Recently the media have reported the story of Paris Brown, the former youth police and crime commissioner for Kent, who was forced to resign from her post on 9 April 2013, after the Mail on Sunday publicised tweets she had previously made and which could be considered homophobic and racist. The comments were made by 17 year old Paris when she was aged between 14 and 16.

This story highlights the need for employees to consider carefully what they post on social media sites because it can have a direct impact on their employment even several years later.

It was admitted by Kent Police that they did not check Ms Brown's Twitter feed as part of their recruitment process. However, incorporating social media checks into a recruitment process is becoming more commonplace. This vetting raises certain legal issues including data protection compliance issues and the risk of unlawful discrimination. However, it is possible for employers to proceed in this way.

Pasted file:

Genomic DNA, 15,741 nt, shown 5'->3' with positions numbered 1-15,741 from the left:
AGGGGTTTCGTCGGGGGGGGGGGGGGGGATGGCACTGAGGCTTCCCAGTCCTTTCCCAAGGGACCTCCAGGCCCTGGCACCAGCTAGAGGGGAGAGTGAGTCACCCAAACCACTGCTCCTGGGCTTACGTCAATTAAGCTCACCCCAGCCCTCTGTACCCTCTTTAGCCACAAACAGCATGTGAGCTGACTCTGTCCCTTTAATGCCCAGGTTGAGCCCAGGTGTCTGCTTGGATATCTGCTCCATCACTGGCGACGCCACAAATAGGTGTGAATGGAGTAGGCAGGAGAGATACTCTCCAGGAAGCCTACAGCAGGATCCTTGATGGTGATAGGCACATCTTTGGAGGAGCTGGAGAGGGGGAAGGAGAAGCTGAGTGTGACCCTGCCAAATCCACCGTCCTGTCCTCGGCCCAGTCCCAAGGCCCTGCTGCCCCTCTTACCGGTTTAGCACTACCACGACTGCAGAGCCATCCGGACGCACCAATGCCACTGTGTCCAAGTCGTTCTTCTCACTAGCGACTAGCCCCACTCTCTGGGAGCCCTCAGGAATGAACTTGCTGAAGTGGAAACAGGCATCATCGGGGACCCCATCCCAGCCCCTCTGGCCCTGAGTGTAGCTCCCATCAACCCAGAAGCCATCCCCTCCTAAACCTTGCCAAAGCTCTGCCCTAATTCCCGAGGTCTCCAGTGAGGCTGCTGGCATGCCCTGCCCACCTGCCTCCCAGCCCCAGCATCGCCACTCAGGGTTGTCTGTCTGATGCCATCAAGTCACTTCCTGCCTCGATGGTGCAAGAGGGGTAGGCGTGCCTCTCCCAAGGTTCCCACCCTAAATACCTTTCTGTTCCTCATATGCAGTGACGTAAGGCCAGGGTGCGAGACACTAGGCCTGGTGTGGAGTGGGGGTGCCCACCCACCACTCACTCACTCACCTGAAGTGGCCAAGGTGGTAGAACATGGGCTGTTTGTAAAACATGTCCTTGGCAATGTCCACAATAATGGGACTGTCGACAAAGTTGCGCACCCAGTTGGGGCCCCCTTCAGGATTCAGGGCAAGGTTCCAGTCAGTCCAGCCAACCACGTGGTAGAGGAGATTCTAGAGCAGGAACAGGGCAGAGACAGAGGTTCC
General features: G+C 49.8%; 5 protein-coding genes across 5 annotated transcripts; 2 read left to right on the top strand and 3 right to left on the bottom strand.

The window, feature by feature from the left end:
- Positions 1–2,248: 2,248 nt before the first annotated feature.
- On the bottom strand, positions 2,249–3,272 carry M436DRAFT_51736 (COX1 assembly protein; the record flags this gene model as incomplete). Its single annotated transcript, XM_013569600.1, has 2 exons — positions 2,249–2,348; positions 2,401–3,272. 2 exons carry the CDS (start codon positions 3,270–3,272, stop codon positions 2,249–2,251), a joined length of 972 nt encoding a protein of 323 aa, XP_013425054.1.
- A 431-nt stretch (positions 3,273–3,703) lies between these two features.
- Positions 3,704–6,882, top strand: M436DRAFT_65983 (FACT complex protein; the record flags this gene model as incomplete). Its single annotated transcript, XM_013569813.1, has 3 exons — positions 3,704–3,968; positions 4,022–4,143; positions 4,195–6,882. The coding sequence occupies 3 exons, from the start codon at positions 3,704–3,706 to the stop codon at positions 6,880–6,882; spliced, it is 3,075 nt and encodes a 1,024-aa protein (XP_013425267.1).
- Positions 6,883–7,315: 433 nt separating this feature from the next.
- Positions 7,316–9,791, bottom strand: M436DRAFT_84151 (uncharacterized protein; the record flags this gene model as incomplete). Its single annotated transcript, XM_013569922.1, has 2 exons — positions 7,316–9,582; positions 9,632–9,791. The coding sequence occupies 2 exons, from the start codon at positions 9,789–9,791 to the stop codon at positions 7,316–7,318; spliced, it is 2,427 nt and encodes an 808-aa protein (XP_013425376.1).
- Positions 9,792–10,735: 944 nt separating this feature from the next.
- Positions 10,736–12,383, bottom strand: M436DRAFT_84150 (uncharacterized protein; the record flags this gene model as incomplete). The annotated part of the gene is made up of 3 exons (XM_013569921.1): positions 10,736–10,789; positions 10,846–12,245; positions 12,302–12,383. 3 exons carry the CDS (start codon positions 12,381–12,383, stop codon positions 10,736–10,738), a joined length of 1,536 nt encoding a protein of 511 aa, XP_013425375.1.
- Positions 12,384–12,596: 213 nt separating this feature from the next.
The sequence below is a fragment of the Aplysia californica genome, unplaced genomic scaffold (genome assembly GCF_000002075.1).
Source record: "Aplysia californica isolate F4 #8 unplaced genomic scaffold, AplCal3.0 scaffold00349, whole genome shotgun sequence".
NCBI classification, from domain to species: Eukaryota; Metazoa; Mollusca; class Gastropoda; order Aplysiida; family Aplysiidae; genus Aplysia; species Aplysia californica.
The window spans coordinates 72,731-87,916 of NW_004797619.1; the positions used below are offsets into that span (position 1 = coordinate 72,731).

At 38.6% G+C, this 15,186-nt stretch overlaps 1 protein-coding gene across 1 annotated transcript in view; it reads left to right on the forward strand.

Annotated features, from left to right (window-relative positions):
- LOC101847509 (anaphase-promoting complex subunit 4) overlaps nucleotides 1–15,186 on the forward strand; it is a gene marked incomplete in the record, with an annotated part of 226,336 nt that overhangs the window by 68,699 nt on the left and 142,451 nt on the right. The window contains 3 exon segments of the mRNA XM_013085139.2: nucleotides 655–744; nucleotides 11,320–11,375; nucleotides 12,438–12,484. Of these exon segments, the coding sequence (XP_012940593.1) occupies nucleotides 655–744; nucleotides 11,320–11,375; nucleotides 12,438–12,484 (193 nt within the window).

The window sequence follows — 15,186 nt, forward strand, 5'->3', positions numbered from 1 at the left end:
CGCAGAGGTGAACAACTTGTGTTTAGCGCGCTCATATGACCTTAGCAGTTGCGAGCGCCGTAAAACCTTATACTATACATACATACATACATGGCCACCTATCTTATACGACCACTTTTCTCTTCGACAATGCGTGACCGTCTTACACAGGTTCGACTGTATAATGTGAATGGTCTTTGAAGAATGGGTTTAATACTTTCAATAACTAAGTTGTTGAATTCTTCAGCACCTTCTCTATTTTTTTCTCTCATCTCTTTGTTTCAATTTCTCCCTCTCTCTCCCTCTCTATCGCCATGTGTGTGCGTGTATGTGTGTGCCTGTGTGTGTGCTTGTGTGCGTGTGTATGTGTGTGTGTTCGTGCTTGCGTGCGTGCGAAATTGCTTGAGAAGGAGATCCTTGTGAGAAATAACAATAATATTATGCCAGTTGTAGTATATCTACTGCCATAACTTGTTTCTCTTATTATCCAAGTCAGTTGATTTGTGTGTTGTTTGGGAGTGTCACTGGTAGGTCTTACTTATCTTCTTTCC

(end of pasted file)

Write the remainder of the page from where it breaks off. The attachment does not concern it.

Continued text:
Therefore it is essential that employees consider very carefully what they write or publish on any social media platform because it could potentially cost them the opportunity to be considered for a job. It may well not matter that any offensive comments were made when the prospective employee was young and arguably immature, depending on the circumstances and the nature of the job.